Legally you’re covered.
This benefit is often overlooked but can play a major role if a member is ever injured. When you work as an employee, the gym that you work for will most likely have an insurance policy that covers your instruction. Most gyms have protocols in place that safeguard each instructor (health history questionnaire, release of liability forms, assessments, etc.), and as long as you work within your scope of practice you will be protected. Working as a contractor, you have to provide your own insurance (typically ranges from $115-150 per year), and also make your own liability forms to ensure you are covered appropriately. Fitness instructor insurance and liability forms are not as hard to come by and searching Google will net you several options to choose from.
As an entrepreneur, it’s hard for me to not say that freedom isn’t a benefit of being a contractor. Freedom can come in the form of marketing, how you set up your schedule, and even how much you charge your clients. With being your own business, you live and die with your business, but you make the rules. You can create your own business name, how many hours a week you want to work, and what type of niche market you want to attract. Along with these benefits comes great responsibility as well. The business side of being an entrepreneur isn’t for everyone, but can be very profitable when done correctly.
Tax write offs.
A major benefit of running your own business is the increase in the tax write offs associated. The money you invest in equipment, marketing, gas, and even food contributed to the running of your business can help save you money come tax season. I must warn that this takes considerably more time than when you’re an employee, but there are a great amount of resources online and virtual tax services that help you gather all the information needed to maximize your return.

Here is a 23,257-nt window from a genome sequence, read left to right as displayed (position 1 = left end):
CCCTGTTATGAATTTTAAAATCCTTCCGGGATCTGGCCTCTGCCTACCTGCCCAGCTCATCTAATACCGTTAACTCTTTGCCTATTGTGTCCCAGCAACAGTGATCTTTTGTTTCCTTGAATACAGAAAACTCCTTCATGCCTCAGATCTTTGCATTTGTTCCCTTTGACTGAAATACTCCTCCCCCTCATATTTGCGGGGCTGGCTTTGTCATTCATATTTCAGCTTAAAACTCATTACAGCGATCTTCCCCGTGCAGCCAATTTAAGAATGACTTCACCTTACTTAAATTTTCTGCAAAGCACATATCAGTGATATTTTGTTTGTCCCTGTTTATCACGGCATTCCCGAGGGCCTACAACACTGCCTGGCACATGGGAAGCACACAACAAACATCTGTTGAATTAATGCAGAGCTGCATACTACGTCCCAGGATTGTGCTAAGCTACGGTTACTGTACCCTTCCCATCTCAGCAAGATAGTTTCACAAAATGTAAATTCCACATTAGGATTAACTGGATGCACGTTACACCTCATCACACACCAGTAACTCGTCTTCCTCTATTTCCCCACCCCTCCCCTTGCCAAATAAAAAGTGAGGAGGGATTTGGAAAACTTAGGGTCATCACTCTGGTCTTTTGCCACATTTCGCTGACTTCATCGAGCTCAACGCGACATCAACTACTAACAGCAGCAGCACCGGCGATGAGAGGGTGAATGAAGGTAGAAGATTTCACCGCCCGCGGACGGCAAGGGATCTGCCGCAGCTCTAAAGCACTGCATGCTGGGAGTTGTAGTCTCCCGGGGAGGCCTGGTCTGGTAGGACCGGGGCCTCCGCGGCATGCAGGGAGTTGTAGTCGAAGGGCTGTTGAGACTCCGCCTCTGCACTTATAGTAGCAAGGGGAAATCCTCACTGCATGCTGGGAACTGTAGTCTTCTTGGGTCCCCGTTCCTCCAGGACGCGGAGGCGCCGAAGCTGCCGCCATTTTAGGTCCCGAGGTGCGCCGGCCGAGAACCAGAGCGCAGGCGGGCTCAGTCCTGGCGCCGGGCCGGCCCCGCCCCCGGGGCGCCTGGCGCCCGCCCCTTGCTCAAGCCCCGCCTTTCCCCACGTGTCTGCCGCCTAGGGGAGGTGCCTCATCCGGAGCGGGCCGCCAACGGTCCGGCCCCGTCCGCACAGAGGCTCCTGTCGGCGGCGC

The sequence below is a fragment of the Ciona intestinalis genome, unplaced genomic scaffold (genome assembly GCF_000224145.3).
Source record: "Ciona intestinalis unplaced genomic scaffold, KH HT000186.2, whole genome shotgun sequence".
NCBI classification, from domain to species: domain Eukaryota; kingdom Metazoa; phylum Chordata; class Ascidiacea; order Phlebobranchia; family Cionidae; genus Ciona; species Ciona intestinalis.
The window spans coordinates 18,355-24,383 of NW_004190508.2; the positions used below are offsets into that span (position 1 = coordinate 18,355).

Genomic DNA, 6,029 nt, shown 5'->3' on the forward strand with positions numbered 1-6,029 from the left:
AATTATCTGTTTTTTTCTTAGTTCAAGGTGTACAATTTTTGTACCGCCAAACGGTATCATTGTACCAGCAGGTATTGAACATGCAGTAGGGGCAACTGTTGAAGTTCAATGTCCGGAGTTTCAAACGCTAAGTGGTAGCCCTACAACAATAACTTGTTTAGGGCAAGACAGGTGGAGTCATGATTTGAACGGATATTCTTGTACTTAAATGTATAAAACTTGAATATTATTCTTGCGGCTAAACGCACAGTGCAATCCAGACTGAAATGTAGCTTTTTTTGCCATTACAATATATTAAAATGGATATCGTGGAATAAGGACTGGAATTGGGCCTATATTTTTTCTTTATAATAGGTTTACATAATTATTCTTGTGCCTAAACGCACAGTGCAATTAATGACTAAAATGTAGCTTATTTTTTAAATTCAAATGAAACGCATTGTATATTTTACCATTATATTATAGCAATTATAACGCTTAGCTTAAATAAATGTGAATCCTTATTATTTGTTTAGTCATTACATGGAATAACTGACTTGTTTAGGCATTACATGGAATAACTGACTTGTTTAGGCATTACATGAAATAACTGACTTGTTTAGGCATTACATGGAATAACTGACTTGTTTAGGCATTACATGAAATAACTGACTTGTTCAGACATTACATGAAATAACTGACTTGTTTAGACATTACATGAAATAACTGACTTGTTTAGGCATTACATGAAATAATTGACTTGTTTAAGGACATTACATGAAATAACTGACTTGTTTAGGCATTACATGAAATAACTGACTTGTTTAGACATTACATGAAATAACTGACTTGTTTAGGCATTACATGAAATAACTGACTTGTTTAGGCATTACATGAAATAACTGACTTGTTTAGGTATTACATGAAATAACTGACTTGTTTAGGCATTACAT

Create your own name.
We all have egos within the fitness industry. With some people, their ego can drive them to do amazing things. Many individuals that go the contractor route or run their own business typically do it because they don’t want to build someone else’s business. With social media and new business tools available online, people can start their business and market themselves with their phone. Many popular instructors or even business owners that I know started at a corporate gym and then took their talents elsewhere. What’s important is that you learn what you can and then jump when an opportunity presents itself.
Back in 2013 when I was training interns, I always recommended that they start at a corporate gym to gain experience. At a 24-Hour Fitness, Equinox or EOS Fitness, an instructor can grow their mental list of exercises, sharpen their teaching skills and also get access to a steady flow of leads. If a fitness professional feels ready and already has a good understanding of running a business, there is also nothing wrong with going the contractor or small business route.
As I mentioned in the introduction, increasing your business fundamentals knowledge is never a bad thing. Just like being a contractor is not a bad thing and has many benefits while being a fitness professional. Make sure you stay professional and cross all your T’s and dot all your I’s with your paperwork.